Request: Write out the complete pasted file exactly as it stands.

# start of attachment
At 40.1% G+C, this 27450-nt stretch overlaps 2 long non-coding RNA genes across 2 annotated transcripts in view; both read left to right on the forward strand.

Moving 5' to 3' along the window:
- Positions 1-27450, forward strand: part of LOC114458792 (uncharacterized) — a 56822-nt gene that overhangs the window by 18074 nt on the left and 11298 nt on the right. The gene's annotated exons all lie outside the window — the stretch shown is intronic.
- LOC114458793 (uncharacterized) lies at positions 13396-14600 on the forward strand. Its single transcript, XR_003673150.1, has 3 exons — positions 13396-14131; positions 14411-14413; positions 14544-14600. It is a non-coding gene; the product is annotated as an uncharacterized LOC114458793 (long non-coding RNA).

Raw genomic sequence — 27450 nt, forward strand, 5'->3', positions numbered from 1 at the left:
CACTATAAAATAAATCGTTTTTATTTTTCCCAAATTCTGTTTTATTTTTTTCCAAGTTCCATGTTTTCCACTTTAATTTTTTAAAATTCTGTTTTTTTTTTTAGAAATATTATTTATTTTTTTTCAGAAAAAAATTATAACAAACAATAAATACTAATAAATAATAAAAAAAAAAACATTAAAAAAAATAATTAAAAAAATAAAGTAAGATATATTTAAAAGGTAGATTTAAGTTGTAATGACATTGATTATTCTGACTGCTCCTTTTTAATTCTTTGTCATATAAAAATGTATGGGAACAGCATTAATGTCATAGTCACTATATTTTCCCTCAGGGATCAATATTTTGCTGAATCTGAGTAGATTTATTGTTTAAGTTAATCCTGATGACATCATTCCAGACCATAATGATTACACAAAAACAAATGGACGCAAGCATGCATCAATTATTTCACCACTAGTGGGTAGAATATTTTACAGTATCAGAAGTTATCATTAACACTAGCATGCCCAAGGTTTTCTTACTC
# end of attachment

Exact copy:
At 40.1% G+C, this 27450-nt stretch overlaps 2 long non-coding RNA genes across 2 annotated transcripts in view; both read left to right on the forward strand.

Moving 5' to 3' along the window:
- Positions 1-27450, forward strand: part of LOC114458792 (uncharacterized) — a 56822-nt gene that overhangs the window by 18074 nt on the left and 11298 nt on the right. The gene's annotated exons all lie outside the window — the stretch shown is intronic.
- LOC114458793 (uncharacterized) lies at positions 13396-14600 on the forward strand. Its single transcript, XR_003673150.1, has 3 exons — positions 13396-14131; positions 14411-14413; positions 14544-14600. It is a non-coding gene; the product is annotated as an uncharacterized LOC114458793 (long non-coding RNA).

Raw genomic sequence — 27450 nt, forward strand, 5'->3', positions numbered from 1 at the left:
CACTATAAAATAAATCGTTTTTATTTTTCCCAAATTCTGTTTTATTTTTTTCCAAGTTCCATGTTTTCCACTTTAATTTTTTAAAATTCTGTTTTTTTTTTTAGAAATATTATTTATTTTTTTTCAGAAAAAAATTATAACAAACAATAAATACTAATAAATAATAAAAAAAAAAACATTAAAAAAAATAATTAAAAAAATAAAGTAAGATATATTTAAAAGGTAGATTTAAGTTGTAATGACATTGATTATTCTGACTGCTCCTTTTTAATTCTTTGTCATATAAAAATGTATGGGAACAGCATTAATGTCATAGTCACTATATTTTCCCTCAGGGATCAATATTTTGCTGAATCTGAGTAGATTTATTGTTTAAGTTAATCCTGATGACATCATTCCAGACCATAATGATTACACAAAAACAAATGGACGCAAGCATGCATCAATTATTTCACCACTAGTGGGTAGAATATTTTACAGTATCAGAAGTTATCATTAACACTAGCATGCCCAAGGTTTTCTTACTC